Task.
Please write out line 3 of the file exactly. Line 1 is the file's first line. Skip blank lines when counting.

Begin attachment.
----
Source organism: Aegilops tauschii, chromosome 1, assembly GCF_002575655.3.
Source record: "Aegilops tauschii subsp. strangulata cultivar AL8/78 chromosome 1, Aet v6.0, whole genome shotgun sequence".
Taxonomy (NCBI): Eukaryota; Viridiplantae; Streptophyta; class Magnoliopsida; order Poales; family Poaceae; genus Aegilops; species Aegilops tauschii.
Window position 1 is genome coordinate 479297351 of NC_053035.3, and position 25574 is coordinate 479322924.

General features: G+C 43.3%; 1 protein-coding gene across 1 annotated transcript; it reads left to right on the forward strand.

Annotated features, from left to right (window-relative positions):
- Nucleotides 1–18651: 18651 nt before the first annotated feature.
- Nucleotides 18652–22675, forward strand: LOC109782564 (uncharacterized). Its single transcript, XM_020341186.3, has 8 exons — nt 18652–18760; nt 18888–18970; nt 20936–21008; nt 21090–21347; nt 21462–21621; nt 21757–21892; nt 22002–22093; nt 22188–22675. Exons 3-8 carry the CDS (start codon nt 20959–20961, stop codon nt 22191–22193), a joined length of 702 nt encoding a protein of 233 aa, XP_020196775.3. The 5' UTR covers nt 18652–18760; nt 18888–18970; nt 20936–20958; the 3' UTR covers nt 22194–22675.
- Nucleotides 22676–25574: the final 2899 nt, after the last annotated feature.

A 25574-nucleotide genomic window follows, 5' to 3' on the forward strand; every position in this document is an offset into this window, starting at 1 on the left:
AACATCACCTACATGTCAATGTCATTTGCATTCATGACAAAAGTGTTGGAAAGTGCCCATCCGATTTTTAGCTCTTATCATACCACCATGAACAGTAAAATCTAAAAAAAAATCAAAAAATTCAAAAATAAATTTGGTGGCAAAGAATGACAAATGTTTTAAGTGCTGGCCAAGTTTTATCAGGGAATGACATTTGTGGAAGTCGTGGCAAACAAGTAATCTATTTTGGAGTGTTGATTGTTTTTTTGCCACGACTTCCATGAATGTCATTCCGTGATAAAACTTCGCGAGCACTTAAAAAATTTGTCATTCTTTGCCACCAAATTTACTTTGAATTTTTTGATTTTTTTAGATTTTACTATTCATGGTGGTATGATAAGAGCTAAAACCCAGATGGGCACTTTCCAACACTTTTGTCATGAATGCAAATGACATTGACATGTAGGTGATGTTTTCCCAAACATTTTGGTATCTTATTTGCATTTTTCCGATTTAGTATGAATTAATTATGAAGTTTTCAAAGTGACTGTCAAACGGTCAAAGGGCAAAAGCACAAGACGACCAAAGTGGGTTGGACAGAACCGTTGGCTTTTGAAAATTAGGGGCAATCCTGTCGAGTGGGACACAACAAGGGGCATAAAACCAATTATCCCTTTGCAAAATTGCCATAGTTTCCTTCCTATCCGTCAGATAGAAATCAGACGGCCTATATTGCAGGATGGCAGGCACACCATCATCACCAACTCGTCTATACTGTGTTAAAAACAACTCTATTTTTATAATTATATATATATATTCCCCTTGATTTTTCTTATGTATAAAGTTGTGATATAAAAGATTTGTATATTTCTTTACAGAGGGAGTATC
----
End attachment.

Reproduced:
Taxonomy (NCBI): Eukaryota; Viridiplantae; Streptophyta; class Magnoliopsida; order Poales; family Poaceae; genus Aegilops; species Aegilops tauschii.